If Rossi did not get the permits as he claims in his suit, that will be easily proven as a blatant lie, and would greatly hurt his case going forward. I think it was David French who said in his review of Rossi's filing, that you just do not make stuff up in your suit that can not be proven. That is a big no-no, and if caught doing so (and you will be caught) you will pay a big price. It sounds like a sure fire way to lose the case out of hand
Again, some are not reading carefully. Rossi did not claim to actually get any permits. Rather, he claims that IH didn't get permits in North Carolina, or something like that, so he decided to make the test happen. Maybe he or someone read the code in Florida and decided it didn't apply, and they might have been correct, or not. There is no blatant lie there, on this point, because, in fact, Rossi was just talking about his intentions. Can it be proven that he did not intend that? And the fact of whether he did actually get approvals or not is irrelevant. Rossi's possible failure to comply with boiler safety regulations in Florida is moot for the lawsuit.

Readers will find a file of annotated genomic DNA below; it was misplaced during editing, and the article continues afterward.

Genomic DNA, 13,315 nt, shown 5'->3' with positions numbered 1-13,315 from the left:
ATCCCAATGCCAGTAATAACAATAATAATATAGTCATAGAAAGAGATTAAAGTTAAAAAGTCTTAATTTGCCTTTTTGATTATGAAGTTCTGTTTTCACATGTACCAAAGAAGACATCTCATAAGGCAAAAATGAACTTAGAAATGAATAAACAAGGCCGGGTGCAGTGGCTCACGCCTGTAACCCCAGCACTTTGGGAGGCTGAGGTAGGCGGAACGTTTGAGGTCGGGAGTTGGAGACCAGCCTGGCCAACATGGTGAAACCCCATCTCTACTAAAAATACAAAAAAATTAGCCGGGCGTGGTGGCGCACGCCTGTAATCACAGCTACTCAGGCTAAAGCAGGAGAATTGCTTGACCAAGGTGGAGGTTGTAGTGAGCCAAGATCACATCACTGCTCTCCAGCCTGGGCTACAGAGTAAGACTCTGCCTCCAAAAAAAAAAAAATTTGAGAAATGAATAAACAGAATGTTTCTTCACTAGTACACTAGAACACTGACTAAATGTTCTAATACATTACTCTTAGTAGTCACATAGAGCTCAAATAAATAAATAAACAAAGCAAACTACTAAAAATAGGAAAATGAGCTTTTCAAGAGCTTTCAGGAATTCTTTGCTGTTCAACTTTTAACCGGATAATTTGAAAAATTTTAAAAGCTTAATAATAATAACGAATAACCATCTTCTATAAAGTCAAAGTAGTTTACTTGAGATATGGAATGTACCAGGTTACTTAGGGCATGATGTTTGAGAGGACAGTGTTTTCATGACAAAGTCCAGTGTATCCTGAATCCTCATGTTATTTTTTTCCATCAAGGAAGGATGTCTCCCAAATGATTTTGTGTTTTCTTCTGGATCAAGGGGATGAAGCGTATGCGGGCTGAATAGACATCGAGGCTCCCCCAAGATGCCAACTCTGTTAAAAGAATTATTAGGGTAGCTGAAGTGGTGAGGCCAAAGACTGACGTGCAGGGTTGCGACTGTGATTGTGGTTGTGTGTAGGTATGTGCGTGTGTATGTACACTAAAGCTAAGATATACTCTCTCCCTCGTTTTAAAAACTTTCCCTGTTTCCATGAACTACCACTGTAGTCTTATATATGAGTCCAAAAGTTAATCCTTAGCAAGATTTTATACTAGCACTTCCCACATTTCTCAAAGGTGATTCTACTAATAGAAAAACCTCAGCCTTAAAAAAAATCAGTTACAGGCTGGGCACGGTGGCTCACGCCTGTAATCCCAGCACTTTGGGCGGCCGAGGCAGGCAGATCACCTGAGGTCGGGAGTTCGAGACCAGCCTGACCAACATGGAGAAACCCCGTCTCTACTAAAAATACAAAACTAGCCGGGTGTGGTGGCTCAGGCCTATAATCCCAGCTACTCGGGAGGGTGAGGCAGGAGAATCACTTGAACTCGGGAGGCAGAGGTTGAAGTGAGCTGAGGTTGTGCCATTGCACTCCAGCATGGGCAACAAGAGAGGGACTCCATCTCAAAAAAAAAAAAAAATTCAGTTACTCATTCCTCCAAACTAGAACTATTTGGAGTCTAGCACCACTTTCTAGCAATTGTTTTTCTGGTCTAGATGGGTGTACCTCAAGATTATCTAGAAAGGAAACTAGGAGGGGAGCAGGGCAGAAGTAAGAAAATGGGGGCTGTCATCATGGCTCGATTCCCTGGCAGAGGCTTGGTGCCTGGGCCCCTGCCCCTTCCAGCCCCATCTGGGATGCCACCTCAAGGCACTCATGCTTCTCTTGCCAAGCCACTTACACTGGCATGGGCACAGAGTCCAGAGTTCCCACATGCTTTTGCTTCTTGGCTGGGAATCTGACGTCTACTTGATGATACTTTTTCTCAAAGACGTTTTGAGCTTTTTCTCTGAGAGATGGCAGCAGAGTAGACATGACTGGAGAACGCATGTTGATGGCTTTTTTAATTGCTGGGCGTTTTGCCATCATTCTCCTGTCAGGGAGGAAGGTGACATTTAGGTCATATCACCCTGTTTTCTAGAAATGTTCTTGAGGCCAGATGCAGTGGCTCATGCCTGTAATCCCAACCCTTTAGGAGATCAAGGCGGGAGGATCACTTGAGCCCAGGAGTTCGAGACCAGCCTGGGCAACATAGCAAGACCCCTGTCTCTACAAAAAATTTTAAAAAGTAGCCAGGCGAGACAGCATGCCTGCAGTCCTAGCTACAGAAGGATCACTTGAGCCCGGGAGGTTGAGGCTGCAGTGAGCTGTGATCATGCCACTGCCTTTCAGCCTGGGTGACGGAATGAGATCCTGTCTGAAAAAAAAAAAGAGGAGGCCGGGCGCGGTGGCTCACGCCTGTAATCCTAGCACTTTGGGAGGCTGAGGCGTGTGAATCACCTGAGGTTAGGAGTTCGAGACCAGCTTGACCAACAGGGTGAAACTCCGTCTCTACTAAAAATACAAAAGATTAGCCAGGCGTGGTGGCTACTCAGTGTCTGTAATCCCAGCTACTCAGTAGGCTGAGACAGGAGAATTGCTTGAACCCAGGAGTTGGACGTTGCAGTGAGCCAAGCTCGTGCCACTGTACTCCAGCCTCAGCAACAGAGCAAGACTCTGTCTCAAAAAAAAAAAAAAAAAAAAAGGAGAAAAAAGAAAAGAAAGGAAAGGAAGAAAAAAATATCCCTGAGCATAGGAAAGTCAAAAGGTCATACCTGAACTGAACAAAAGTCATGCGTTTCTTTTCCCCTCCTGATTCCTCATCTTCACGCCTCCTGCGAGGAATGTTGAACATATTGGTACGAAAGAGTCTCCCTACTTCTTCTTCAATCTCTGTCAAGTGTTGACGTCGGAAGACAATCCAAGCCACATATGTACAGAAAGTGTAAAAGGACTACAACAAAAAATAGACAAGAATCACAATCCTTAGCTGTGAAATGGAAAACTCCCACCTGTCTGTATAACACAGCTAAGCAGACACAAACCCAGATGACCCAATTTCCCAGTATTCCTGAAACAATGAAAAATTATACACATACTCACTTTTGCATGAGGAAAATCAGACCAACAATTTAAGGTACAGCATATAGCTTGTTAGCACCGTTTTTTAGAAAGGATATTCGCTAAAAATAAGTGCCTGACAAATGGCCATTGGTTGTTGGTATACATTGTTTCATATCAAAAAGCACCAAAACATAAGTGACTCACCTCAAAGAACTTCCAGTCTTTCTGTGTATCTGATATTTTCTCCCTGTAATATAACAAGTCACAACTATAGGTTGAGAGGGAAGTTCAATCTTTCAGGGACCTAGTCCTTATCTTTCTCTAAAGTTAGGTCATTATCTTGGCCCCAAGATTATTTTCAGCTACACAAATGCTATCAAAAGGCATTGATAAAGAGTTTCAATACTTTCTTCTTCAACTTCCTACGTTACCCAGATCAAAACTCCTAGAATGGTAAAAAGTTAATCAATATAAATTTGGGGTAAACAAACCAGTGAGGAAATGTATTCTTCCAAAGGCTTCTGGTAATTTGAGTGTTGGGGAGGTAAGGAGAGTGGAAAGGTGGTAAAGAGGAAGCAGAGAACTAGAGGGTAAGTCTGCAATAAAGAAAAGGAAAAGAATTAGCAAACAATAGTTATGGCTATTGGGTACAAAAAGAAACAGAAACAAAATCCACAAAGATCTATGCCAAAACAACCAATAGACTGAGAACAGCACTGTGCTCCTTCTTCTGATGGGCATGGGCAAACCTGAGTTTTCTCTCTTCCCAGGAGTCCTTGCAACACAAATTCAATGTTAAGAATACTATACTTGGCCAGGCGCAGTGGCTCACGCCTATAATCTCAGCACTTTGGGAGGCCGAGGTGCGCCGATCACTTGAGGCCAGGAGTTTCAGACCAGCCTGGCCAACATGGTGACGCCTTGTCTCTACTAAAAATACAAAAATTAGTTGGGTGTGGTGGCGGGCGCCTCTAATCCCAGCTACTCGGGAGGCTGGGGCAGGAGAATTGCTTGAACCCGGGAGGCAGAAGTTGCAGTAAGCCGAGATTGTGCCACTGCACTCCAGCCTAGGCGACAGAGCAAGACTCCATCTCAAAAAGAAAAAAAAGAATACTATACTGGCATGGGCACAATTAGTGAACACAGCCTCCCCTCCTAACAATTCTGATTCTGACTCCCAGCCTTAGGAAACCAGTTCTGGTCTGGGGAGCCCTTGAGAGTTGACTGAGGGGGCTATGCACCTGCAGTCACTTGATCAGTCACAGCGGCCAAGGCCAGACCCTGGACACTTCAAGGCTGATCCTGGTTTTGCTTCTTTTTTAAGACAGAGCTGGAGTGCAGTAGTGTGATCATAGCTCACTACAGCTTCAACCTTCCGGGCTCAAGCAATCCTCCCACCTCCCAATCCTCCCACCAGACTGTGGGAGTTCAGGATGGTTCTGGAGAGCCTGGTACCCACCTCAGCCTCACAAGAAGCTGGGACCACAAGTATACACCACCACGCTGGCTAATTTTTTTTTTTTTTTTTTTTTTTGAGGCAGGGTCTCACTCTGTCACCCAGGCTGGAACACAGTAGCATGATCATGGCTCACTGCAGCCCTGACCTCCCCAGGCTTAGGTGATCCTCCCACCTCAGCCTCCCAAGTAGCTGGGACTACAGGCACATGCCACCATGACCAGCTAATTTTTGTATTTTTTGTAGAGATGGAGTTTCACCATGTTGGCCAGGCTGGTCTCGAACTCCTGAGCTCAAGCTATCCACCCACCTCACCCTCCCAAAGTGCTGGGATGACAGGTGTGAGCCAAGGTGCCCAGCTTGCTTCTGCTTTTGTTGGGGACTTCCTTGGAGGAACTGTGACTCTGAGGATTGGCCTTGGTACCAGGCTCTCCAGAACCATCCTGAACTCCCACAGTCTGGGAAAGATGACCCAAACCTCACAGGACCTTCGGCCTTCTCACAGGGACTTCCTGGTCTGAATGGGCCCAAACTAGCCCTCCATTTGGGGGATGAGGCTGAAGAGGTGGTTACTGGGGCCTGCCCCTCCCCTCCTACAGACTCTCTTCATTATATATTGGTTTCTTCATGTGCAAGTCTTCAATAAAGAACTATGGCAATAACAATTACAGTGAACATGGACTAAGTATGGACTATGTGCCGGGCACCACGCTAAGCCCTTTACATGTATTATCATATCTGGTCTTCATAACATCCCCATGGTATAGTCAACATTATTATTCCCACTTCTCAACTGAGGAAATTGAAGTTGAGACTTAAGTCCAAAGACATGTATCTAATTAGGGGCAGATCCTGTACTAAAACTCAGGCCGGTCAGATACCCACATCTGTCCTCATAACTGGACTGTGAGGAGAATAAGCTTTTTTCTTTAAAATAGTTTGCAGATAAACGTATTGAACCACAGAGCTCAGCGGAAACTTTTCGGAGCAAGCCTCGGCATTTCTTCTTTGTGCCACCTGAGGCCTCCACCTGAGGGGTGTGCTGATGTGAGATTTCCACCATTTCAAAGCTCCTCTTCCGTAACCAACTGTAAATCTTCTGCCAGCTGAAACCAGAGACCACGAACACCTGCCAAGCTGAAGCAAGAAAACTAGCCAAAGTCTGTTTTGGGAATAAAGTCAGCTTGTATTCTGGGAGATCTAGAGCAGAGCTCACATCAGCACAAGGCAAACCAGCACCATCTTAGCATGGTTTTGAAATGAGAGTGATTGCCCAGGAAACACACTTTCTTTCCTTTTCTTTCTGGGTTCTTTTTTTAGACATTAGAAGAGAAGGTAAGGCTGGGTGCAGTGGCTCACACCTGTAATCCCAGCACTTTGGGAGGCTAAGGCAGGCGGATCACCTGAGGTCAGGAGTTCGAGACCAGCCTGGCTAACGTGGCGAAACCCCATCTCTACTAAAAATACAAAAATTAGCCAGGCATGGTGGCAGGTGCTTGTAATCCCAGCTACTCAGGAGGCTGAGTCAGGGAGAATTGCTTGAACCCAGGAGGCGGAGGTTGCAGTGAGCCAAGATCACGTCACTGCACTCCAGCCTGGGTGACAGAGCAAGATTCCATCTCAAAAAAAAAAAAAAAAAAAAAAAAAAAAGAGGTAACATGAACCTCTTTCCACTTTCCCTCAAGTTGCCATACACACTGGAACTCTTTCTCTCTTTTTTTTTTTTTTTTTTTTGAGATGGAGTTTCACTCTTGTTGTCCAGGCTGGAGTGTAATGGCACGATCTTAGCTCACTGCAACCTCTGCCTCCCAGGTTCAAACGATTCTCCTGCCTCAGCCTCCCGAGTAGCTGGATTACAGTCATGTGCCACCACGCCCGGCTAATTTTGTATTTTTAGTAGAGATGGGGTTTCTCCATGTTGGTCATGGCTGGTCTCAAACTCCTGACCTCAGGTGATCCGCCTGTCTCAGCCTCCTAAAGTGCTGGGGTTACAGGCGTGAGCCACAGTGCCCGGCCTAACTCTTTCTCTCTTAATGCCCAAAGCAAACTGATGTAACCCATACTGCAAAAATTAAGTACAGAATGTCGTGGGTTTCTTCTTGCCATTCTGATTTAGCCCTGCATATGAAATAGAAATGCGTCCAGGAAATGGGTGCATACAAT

Keep in mind too, that IH signed off on the test, and they obviously have been very lawyered up since the beginning. Doubt they would have exposed themselves to some regulatory action by signing onto a rogue boiler operation.
Regulatory action would not be the big issue. That was their boiler. Supposedly they were selling power from it. If it exploded, there could be major damage, even loss of life. That is far more an issue than regulatory violation, which happens all the time and is easily fixed.
However, as to regulatory violation, from the Boiler Safety statute in Florida: "Any person who violates this section is guilty of a misdemeanor of the second degree, punishable by fine as provided in s. 775.083." And then that provides for a $500 fine.
There must be something more to this than meets the eye.
The Illuminati! I knew it!